1 GB of RAM and (nominaly) 16 GB of internal storage are not very impressive. The storage is certainly not sufficient for a comic book collection (or any ebooks that contain lots of colored pictures). According to the manual the device supports SD cards only up to 32 GB. My SD card is full already.


The device has some built-in apps rather than booting directly into a reader app and even offers some games which are actually not bad. I think it is possible to add more games and I also found instructions somewhere for download of a Linux-based SDK that allows creation of custom apps.


The web browser app was a nice surprise and works really (if slowly).

But the device really shines if used for ebooks with color pictures. It comes with a built-in library of out-of-copyright books in multiple languages.


And that’s the thing, while the device’s screen is too small for pre-formatted comic book and PDF files, it is large enough for ebooks since it can format them itself and present them in a readable format.


It is a great device to read comic books if you can read small fonts.

All-in-all this is not a bad device and if you have money to waste on something, this could be an option.

reMarkable 2

I bought a reMarkable 2.


I saw it advertised somewhere, I needed a better way to write shopping lists, this seemed ideal.

It is mainly meant for note keeping but can also be used for drawing and as an ebook reader.   

It is a nice enough product. I use it for shopping lists.

Quick sheets - page 1

It comes with an associated cloud over which files, created and otherwise, are meant to be synced. At the other end of the cloud are applications for Windows, macOS, iOS and Android which allow copying the created notes and drawings as well as supplying the reMarkable with ebooks.

And this is where the first problem arises. The ebooks sent to the reMarkable are synced to all associated computers and it is unlikely that they are needed anywhere except on the reMarkable itself. Furthermore, syncing is not very fast and, what is worse, it is not obvious what triggers a sync. I often find myself wondering if I even saved a note because it simply won’t show up on my phone when I need it.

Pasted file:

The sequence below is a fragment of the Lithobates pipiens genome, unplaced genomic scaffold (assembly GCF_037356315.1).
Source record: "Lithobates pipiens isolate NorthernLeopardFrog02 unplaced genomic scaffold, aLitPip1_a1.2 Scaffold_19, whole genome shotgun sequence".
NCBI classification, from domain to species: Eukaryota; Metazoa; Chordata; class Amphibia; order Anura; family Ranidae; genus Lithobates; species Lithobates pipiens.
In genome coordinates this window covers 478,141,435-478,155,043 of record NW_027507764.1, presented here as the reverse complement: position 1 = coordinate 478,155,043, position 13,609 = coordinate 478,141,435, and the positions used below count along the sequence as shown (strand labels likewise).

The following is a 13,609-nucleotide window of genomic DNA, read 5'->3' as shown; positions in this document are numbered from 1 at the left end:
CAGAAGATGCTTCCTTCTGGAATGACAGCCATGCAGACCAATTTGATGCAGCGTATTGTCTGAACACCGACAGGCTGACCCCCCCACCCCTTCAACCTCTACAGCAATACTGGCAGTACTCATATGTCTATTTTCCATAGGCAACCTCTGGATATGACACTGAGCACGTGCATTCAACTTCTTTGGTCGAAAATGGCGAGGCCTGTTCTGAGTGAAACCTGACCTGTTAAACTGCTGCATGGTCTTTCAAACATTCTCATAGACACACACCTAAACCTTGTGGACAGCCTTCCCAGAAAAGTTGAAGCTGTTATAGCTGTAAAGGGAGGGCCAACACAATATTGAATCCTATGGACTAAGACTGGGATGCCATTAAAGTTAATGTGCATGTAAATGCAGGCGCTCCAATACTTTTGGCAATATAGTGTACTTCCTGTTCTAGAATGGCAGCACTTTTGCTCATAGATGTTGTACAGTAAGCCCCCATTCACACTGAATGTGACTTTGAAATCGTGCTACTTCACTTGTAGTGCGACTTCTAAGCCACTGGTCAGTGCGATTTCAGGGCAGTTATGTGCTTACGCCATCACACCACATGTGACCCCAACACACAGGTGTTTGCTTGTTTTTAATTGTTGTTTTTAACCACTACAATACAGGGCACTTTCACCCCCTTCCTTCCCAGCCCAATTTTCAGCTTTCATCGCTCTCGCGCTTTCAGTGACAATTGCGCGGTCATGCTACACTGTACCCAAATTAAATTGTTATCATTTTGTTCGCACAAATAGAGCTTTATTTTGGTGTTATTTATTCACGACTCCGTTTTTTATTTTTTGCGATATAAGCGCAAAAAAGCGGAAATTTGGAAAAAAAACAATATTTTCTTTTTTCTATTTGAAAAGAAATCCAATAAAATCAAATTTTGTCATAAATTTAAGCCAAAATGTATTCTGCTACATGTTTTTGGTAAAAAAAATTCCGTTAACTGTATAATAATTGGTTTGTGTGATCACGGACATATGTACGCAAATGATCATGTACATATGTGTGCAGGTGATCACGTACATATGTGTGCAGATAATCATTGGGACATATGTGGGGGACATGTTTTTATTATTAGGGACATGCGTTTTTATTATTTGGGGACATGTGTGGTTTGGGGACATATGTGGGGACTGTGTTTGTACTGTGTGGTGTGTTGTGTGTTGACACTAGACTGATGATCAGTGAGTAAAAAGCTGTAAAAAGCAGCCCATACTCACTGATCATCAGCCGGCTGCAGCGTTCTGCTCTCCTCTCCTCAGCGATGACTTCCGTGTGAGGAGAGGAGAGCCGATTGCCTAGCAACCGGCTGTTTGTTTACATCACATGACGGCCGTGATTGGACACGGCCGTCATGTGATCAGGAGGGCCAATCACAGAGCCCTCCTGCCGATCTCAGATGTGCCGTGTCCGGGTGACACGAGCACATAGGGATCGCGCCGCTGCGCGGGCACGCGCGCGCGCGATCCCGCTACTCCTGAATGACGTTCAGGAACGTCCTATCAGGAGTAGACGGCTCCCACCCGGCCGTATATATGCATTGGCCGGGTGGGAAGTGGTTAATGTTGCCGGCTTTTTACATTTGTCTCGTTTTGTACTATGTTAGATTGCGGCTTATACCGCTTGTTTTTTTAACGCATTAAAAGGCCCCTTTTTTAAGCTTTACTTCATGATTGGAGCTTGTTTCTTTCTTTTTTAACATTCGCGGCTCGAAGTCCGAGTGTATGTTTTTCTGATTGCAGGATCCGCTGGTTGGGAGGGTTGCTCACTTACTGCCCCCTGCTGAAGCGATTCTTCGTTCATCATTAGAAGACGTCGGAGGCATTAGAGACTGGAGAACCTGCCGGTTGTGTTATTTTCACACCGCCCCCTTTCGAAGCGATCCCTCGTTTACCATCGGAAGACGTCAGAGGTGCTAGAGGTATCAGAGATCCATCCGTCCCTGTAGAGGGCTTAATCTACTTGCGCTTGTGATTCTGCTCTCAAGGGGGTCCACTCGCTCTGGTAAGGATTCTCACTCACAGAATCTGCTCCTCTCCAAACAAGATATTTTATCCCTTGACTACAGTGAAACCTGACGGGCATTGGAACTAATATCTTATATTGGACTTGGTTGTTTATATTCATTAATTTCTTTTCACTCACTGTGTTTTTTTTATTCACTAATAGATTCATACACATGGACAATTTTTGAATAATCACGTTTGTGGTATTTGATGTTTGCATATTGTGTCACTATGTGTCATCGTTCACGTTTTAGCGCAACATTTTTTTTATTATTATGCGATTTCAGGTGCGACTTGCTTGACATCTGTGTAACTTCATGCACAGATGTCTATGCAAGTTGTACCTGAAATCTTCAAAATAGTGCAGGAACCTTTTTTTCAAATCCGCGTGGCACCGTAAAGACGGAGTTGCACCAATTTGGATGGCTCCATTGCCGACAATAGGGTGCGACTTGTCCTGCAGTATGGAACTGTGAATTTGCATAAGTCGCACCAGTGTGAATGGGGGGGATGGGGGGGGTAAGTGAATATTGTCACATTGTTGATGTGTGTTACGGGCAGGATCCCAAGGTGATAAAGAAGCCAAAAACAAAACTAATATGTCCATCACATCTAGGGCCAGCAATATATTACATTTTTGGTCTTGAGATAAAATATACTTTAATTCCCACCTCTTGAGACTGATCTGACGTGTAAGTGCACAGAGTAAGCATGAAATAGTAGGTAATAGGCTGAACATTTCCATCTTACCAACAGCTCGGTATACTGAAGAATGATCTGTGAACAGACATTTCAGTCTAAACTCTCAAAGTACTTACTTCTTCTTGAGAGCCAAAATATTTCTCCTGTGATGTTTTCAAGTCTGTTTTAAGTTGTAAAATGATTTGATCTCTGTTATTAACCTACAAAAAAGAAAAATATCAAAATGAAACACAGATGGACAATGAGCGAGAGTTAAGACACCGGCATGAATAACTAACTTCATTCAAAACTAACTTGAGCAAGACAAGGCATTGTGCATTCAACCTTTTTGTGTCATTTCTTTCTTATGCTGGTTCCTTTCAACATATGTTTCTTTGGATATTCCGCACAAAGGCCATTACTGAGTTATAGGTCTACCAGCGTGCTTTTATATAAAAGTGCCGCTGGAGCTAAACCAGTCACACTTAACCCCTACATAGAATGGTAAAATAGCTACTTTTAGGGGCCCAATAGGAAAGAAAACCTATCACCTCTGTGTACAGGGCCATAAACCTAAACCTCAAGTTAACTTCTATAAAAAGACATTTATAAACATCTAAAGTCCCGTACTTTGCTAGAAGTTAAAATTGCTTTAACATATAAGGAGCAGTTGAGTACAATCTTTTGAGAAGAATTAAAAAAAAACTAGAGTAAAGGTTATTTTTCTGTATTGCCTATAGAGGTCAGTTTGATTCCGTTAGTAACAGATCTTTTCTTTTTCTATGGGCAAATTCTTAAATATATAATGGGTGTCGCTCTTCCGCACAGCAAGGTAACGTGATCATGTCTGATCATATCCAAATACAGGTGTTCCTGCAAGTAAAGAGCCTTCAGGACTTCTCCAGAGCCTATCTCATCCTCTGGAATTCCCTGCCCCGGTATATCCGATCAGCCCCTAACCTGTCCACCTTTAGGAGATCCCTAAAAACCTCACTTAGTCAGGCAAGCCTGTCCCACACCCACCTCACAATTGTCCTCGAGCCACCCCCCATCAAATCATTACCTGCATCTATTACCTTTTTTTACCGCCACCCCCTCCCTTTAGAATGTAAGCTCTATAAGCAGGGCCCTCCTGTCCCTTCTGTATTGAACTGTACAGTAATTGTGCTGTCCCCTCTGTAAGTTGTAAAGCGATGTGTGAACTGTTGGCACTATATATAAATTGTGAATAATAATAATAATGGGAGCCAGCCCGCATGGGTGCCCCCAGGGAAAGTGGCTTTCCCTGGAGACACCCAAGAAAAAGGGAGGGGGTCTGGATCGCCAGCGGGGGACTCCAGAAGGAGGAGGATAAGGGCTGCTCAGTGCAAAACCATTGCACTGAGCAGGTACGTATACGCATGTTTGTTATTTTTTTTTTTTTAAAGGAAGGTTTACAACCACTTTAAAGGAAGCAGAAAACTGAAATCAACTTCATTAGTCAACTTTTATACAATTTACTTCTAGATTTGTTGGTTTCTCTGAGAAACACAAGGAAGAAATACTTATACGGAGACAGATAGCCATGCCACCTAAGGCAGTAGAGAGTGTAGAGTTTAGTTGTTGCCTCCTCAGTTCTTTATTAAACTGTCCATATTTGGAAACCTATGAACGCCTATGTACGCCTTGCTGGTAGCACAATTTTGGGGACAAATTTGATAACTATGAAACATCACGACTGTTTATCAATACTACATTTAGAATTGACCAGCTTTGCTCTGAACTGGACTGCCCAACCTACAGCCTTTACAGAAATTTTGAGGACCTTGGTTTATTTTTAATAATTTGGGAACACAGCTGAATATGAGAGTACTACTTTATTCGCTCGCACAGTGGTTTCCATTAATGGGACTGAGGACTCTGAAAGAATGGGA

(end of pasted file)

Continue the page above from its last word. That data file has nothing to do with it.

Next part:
The associated application looks nice enough.


It is less intuitive than it seems at first but at least it does not have many annoying features. It is very simple and serves its purpose (aside from the unnecessary syncing of ebooks to every associated computer and phone).

The translation of hand-written text into computer-readable text works reasonably well (but is not really a necessary feature for shopping lists, perhaps for note-taking).

One unfortunate non-feature is the alleged ability to change the screen perspective from portrait to landscape. It doesn’t work. It changes the position of the toolbar from left to bottom but it does not shift the document.

This means that the theoretical landscape mode is somewhat useless. Documents created in it will always be displayed in landscape mode and documents created without it will always be displayed in portrait mode regardless of current setting.

This is rather problematic since the device cannot zoom properly and I found reading a PDF impossible on the display because of that. Since it is not obvious whether and how documents can be shifted from portrait to landscape mode and in combination with the badly-to-not working zoom the device is somewhat useless as an ebook reader.

The reMarkable 2 can send notes and pictures via email. However, it cannot receive emails and nor, apparently, can it use a custom email account, instead it uses the reMarkable cloud for sending emails. I would have preferred being able to send emails to it and to use a dedicated email account for the tablet.

The tablet’s functionality with the pen is, as I should say, indeed remarkable. Writing and drawing is easily done, works better than I had expected and using the device is simply fun.

Doodles - page 2

I did not draw any of the pictures here shown. I barely managed to write readable notes. But I am told the reMarkable is very well suited for drawing.

One very nice feature is the ssh server.

It is possible to connect to the reMarkable 2 and log in using a password found in the settings.


Some investigation showed that the reMarkable 2 is running Linux on some kind or ARMv7 CPU. There was no obvious barrier to creating user accounts and installing further software.

However, the reMarkable 2’s storage space is quite limited with 8 GB. While it is possible to read ebooks and PDFs on the reMarkable (with the aforementioned caveats), it is really a temporary host for those files. Forget about replacing your ebook reader, tablet or, as the maker suggests, laptop with this device.

This is a pure home device for the area between the dinner table and the sofa.


Updated 20/10/2021

Some time ago already I had written a few utilities to manipulate Windows account security settings. I use them at work all the time because they are more flexible and easier to understand than the built-in GUI tools (and much much easier to use than the built-in CLI tools).

I have now updated the tools to use (mostly) WCHAR and standard I/O, so output is now redirectable. Everything is (should be) statically linked and does not require the Visual C runtime library installed. TokenTest requires the .NET Framework version 4. Some of the tools now display some help.